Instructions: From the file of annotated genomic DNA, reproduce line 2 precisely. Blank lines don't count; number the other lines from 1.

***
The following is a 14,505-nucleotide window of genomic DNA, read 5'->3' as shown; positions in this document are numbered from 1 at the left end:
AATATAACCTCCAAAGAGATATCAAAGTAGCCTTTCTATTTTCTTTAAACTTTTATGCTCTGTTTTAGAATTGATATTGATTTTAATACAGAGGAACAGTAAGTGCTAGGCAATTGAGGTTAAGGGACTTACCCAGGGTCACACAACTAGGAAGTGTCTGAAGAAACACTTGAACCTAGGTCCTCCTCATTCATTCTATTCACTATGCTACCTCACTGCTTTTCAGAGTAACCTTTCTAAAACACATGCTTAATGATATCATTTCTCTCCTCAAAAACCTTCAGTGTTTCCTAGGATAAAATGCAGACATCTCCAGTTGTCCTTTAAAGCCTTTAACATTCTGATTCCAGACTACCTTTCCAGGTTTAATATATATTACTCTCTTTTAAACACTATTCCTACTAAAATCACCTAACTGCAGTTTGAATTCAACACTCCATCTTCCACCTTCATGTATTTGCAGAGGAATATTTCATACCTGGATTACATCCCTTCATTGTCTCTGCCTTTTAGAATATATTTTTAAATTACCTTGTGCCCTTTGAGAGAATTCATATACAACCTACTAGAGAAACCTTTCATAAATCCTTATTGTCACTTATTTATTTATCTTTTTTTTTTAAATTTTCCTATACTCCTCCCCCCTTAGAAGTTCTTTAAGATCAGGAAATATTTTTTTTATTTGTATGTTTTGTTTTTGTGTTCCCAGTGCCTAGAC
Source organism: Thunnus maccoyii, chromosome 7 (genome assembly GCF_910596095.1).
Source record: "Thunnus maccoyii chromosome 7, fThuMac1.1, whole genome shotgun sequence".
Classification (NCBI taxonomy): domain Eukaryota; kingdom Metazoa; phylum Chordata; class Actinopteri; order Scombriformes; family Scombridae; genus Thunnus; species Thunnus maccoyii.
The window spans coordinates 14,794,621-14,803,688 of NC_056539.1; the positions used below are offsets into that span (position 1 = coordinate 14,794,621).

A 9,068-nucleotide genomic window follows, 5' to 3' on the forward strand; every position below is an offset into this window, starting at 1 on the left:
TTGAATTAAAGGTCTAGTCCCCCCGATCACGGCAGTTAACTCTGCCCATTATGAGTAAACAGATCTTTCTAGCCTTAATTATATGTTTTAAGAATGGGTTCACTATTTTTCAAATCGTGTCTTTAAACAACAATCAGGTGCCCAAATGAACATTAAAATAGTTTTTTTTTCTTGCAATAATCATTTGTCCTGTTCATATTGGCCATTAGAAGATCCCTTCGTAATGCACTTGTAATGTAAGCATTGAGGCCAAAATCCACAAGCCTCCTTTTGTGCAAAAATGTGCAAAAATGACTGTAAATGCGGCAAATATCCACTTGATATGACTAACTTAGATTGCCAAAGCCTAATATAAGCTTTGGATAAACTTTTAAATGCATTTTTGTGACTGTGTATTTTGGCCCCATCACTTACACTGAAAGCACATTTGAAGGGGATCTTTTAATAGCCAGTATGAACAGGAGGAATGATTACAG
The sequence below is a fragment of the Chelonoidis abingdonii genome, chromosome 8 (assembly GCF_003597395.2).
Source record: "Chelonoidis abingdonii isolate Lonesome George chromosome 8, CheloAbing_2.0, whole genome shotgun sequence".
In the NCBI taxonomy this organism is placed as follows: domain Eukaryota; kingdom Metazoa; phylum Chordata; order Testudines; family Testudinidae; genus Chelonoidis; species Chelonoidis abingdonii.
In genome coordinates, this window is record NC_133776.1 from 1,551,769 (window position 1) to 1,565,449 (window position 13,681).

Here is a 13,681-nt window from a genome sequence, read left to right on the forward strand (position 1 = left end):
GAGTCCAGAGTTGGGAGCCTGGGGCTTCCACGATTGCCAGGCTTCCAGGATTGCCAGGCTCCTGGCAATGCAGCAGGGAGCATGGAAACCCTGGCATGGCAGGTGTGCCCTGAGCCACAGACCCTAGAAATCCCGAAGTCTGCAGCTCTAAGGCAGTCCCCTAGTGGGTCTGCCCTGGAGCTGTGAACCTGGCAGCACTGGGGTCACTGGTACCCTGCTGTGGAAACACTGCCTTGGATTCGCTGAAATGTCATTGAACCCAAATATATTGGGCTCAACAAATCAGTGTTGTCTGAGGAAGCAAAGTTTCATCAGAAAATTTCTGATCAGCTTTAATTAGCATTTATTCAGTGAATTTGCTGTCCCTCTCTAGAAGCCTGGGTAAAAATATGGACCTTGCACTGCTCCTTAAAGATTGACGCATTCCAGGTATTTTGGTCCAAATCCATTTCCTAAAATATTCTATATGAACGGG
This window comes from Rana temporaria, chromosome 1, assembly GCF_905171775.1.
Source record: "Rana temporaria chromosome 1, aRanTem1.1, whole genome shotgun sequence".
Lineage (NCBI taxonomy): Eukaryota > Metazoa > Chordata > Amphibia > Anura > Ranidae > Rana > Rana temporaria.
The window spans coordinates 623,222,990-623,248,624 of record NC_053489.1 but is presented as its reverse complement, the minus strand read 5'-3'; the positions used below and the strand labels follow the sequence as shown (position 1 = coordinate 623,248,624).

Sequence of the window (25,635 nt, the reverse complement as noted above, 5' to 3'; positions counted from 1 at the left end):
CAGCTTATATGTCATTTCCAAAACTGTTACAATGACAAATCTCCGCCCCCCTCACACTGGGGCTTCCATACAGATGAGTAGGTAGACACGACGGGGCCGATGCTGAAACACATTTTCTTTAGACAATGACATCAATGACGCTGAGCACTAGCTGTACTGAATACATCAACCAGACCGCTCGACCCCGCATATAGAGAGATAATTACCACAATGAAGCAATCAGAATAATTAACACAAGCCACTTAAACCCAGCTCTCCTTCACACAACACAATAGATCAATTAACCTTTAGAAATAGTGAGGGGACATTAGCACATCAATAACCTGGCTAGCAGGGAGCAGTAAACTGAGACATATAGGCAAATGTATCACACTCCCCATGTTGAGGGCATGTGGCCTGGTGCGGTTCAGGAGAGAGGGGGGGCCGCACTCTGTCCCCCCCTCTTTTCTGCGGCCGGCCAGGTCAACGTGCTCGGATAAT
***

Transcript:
AATATAACCTCCAAAGAGATATCAAAGTAGCCTTTCTATTTTCTTTAAACTTTTATGCTCTGTTTTAGAATTGATATTGATTTTAATACAGAGGAACAGTAAGTGCTAGGCAATTGAGGTTAAGGGACTTACCCAGGGTCACACAACTAGGAAGTGTCTGAAGAAACACTTGAACCTAGGTCCTCCTCATTCATTCTATTCACTATGCTACCTCACTGCTTTTCAGAGTAACCTTTCTAAAACACATGCTTAATGATATCATTTCTCTCCTCAAAAACCTTCAGTGTTTCCTAGGATAAAATGCAGACATCTCCAGTTGTCCTTTAAAGCCTTTAACATTCTGATTCCAGACTACCTTTCCAGGTTTAATATATATTACTCTCTTTTAAACACTATTCCTACTAAAATCACCTAACTGCAGTTTGAATTCAACACTCCATCTTCCACCTTCATGTATTTGCAGAGGAATATTTCATACCTGGATTACATCCCTTCATTGTCTCTGCCTTTTAGAATATATTTTTAAATTACCTTGTGCCCTTTGAGAGAATTCATATACAACCTACTAGAGAAACCTTTCATAAATCCTTATTGTCACTTATTTATTTATCTTTTTTTTTTAAATTTTCCTATACTCCTCCCCCCTTAGAAGTTCTTTAAGATCAGGAAATATTTTTTTTATTTGTATGTTTTGTTTTTGTGTTCCCAGTGCCTAGAC